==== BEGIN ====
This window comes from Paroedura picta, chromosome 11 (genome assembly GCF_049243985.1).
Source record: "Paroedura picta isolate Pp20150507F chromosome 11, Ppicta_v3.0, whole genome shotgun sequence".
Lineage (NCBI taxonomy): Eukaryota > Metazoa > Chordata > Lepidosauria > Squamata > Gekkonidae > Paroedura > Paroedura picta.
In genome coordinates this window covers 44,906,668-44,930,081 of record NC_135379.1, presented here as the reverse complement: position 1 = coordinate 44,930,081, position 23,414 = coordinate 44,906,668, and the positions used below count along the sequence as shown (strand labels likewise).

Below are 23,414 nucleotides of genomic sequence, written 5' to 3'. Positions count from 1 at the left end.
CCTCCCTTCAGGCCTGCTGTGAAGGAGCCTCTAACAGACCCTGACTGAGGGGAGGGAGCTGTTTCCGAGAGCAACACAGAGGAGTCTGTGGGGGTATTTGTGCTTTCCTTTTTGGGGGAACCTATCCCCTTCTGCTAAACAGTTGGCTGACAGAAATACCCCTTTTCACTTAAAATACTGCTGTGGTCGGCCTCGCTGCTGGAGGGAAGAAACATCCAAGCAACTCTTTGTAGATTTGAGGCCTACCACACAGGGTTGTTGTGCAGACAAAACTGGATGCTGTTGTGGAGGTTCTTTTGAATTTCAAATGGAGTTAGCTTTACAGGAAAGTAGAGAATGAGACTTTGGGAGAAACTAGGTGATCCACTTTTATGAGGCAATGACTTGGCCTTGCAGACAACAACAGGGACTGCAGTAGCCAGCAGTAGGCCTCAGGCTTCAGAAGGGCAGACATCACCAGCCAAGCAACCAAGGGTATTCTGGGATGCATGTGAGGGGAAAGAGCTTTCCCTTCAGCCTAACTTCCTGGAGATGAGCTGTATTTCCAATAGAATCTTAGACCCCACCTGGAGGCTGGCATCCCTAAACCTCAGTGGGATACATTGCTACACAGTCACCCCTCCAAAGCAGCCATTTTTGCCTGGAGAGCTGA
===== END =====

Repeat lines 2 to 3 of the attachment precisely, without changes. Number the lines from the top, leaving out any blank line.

Source record: "Paroedura picta isolate Pp20150507F chromosome 11, Ppicta_v3.0, whole genome shotgun sequence".
Lineage (NCBI taxonomy): Eukaryota > Metazoa > Chordata > Lepidosauria > Squamata > Gekkonidae > Paroedura > Paroedura picta.